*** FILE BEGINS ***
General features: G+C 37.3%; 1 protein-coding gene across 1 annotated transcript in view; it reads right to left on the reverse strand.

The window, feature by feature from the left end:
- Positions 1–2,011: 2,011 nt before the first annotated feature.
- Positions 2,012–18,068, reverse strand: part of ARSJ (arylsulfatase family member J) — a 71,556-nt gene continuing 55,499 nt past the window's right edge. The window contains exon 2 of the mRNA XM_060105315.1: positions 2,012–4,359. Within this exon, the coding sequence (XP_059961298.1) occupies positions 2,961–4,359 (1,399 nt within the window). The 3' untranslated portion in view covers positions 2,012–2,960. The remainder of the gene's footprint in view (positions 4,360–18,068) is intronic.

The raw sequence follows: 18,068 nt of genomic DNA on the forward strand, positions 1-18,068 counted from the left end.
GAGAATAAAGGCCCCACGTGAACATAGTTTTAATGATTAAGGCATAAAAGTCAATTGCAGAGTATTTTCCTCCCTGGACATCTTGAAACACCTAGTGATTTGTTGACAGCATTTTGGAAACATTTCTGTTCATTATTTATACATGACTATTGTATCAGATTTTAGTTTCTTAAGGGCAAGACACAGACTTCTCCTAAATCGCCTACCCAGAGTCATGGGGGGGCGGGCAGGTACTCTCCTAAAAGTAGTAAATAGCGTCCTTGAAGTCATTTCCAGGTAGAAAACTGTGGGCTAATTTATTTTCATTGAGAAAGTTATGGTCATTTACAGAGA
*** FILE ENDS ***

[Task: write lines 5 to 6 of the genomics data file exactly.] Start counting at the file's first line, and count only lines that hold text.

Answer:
The raw sequence follows: 18,068 nt of genomic DNA on the forward strand, positions 1-18,068 counted from the left end.
GAGAATAAAGGCCCCACGTGAACATAGTTTTAATGATTAAGGCATAAAAGTCAATTGCAGAGTATTTTCCTCCCTGGACATCTTGAAACACCTAGTGATTTGTTGACAGCATTTTGGAAACATTTCTGTTCATTATTTATACATGACTATTGTATCAGATTTTAGTTTCTTAAGGGCAAGACACAGACTTCTCCTAAATCGCCTACCCAGAGTCATGGGGGGGCGGGCAGGTACTCTCCTAAAAGTAGTAAATAGCGTCCTTGAAGTCATTTCCAGGTAGAAAACTGTGGGCTAATTTATTTTCATTGAGAAAGTTATGGTCATTTACAGAGA